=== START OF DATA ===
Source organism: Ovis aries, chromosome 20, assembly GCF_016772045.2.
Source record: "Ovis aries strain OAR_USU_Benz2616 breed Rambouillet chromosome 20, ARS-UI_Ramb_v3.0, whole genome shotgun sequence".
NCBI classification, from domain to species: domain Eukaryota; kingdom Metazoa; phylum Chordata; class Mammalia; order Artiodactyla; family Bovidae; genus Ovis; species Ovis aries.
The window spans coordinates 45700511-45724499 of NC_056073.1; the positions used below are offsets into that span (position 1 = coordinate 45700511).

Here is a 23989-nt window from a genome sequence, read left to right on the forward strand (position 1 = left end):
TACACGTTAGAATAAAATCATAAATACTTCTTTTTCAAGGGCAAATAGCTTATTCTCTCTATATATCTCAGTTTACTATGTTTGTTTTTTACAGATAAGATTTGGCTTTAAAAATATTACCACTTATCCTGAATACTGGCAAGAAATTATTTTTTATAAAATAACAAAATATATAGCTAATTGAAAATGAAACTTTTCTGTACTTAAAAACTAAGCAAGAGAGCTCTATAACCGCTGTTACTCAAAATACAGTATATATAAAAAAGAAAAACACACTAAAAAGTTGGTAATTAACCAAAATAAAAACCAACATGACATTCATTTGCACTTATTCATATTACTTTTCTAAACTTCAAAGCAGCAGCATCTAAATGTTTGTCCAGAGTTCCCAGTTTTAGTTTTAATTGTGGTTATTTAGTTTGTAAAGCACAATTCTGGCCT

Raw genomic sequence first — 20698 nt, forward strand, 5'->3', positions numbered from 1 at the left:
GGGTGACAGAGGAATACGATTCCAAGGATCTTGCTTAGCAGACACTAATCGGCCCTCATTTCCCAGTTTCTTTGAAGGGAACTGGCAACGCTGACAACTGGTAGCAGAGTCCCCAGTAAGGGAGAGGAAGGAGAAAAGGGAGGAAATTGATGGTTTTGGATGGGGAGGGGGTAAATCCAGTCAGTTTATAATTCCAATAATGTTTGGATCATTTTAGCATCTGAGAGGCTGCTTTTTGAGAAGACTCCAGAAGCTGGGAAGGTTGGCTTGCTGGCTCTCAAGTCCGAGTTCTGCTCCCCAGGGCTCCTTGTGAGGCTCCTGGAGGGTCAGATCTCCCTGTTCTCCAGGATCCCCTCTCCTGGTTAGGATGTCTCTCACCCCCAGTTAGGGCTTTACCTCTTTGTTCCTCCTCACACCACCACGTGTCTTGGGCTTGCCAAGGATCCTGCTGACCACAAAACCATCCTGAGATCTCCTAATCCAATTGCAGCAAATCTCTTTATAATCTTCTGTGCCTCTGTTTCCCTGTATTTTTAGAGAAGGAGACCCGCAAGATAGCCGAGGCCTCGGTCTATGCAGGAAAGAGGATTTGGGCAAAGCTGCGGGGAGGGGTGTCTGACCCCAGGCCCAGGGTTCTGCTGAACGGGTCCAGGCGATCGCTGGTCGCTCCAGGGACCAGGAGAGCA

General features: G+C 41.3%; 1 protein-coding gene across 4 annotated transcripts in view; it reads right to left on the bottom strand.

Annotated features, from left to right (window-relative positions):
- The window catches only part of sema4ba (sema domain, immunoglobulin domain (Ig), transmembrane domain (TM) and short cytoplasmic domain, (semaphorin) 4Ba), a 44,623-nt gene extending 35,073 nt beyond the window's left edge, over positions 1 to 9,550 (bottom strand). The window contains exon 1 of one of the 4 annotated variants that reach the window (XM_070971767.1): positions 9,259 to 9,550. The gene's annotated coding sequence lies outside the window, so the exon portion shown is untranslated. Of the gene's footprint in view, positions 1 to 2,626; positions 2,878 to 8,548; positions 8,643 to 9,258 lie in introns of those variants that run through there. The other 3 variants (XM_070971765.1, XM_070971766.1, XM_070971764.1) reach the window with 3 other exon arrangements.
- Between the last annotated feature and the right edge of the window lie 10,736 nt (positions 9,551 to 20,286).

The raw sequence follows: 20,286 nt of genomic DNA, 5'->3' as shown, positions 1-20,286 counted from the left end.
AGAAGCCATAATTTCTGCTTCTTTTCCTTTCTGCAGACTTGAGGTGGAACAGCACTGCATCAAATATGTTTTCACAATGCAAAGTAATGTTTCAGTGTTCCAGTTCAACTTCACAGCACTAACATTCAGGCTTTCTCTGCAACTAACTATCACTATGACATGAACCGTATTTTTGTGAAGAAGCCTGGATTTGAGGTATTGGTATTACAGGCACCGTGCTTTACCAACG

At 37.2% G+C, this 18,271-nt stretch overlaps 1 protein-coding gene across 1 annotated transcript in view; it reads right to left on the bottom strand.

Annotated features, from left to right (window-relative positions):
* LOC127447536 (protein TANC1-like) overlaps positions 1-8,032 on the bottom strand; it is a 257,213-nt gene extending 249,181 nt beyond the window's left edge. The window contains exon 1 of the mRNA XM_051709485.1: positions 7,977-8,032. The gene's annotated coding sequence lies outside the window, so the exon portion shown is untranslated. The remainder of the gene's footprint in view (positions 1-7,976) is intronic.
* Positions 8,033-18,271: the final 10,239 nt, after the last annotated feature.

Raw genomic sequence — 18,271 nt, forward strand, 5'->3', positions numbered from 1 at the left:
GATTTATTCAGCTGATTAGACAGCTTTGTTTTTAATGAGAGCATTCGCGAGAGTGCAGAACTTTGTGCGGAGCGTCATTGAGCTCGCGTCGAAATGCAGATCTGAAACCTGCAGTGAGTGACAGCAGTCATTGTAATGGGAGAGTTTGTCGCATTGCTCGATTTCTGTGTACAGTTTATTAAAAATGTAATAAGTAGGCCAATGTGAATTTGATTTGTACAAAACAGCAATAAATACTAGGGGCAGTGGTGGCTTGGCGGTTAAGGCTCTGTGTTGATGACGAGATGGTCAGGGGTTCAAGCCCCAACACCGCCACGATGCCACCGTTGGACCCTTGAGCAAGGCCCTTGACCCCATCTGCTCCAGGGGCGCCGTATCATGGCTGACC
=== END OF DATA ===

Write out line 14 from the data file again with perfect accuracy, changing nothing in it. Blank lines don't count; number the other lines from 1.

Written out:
AGAAGCCATAATTTCTGCTTCTTTTCCTTTCTGCAGACTTGAGGTGGAACAGCACTGCATCAAATATGTTTTCACAATGCAAAGTAATGTTTCAGTGTTCCAGTTCAACTTCACAGCACTAACATTCAGGCTTTCTCTGCAACTAACTATCACTATGACATGAACCGTATTTTTGTGAAGAAGCCTGGATTTGAGGTATTGGTATTACAGGCACCGTGCTTTACCAACG